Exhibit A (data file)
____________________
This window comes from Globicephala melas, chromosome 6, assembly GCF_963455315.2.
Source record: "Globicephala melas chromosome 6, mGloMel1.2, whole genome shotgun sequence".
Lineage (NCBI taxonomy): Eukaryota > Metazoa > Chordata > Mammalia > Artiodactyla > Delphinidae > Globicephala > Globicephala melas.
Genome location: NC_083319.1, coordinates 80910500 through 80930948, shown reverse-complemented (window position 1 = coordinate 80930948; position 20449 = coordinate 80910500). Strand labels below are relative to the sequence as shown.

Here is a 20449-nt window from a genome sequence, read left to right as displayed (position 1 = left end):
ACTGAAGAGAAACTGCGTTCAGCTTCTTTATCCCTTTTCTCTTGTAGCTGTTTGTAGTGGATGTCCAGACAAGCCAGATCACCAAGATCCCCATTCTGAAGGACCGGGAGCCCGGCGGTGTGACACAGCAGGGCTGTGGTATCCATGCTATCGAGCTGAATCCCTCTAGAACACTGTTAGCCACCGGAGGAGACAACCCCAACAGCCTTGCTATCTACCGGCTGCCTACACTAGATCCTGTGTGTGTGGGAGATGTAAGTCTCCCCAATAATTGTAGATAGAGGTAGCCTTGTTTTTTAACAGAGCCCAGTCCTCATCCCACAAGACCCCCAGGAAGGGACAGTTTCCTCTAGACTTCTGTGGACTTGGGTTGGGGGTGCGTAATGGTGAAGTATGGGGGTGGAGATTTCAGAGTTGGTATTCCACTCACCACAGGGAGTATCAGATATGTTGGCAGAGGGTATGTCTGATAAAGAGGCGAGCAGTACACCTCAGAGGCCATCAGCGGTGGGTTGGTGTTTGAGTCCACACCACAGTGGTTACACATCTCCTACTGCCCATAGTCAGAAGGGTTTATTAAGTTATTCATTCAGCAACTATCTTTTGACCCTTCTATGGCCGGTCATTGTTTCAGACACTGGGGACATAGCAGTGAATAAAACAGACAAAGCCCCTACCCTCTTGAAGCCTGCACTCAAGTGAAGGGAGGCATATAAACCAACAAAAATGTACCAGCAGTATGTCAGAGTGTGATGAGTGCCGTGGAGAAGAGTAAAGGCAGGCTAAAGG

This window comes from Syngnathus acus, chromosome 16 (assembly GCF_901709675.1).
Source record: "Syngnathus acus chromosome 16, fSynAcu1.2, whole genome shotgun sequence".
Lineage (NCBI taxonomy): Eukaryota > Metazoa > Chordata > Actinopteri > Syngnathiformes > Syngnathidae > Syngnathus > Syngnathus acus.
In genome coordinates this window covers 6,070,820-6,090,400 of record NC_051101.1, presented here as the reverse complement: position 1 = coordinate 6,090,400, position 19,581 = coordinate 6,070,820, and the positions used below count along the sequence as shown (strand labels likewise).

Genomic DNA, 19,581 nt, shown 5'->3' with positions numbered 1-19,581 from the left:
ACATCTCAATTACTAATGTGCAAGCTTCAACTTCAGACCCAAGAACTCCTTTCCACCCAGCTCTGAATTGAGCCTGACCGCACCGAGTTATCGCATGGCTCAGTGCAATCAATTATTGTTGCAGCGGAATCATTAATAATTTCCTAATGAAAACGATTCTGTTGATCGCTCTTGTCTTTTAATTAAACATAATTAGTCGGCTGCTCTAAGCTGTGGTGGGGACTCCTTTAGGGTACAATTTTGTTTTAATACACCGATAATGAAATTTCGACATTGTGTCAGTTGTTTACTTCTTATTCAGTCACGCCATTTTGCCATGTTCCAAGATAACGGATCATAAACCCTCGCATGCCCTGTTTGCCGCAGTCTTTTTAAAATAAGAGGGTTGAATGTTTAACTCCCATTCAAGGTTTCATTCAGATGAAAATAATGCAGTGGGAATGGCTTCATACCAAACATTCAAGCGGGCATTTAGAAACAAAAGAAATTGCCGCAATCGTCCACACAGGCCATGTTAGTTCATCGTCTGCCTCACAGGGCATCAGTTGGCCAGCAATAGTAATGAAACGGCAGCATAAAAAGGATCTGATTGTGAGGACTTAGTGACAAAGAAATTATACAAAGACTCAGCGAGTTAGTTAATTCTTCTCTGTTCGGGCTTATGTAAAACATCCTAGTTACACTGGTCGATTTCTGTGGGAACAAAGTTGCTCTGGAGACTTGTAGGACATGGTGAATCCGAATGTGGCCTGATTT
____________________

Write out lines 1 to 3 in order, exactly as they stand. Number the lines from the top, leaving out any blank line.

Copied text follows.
This window comes from Globicephala melas, chromosome 6, assembly GCF_963455315.2.
Source record: "Globicephala melas chromosome 6, mGloMel1.2, whole genome shotgun sequence".
Lineage (NCBI taxonomy): Eukaryota > Metazoa > Chordata > Mammalia > Artiodactyla > Delphinidae > Globicephala > Globicephala melas.